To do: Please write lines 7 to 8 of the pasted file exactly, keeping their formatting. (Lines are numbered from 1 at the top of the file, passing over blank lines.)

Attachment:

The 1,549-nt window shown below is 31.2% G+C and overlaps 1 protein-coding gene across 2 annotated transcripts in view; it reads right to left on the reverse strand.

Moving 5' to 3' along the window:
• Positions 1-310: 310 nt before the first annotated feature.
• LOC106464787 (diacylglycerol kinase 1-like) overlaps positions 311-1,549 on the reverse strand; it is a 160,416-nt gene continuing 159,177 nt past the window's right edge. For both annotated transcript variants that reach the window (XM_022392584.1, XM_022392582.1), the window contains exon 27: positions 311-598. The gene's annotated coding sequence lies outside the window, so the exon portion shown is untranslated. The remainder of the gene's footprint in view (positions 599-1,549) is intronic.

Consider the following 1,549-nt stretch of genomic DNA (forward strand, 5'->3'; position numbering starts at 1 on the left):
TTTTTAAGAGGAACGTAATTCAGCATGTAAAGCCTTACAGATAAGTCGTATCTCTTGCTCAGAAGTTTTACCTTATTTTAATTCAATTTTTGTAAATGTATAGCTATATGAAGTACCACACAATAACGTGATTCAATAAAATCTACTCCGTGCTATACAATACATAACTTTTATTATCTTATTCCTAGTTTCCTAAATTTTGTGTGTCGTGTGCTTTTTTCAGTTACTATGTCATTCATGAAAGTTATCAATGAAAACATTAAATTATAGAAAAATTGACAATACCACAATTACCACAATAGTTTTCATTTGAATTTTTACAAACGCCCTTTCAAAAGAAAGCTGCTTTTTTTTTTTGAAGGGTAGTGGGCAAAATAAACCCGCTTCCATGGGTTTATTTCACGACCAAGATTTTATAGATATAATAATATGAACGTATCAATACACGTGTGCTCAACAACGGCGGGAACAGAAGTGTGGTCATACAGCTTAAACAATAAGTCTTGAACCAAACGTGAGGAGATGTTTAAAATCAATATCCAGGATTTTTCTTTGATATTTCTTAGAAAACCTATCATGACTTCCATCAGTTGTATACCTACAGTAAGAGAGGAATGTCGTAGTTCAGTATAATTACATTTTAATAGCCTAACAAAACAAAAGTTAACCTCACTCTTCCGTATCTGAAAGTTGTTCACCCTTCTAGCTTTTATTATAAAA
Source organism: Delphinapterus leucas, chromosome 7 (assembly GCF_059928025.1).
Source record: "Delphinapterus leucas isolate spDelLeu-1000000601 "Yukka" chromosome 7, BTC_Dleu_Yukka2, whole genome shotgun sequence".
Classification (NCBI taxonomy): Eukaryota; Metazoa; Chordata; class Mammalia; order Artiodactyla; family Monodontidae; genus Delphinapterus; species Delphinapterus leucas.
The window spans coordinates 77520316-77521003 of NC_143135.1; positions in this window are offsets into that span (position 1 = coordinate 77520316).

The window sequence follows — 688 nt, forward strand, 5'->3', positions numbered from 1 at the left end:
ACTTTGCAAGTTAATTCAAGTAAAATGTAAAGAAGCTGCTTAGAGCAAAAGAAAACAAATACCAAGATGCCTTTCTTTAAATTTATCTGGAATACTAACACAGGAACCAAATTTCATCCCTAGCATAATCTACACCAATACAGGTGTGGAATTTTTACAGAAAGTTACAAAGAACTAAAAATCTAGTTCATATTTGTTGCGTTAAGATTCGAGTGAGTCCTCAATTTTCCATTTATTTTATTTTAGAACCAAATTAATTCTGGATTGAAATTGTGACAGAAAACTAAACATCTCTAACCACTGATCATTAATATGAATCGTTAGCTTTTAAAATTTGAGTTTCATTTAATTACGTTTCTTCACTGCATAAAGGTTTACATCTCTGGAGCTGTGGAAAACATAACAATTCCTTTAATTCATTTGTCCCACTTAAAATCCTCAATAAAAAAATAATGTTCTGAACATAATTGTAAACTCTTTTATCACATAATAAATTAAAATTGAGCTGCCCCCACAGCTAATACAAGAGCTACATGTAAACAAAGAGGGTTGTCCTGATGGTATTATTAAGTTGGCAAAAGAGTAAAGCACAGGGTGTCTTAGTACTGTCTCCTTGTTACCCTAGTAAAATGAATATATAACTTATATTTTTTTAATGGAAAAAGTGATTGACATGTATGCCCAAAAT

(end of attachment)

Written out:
Source organism: Delphinapterus leucas, chromosome 7 (assembly GCF_059928025.1).
Source record: "Delphinapterus leucas isolate spDelLeu-1000000601 "Yukka" chromosome 7, BTC_Dleu_Yukka2, whole genome shotgun sequence".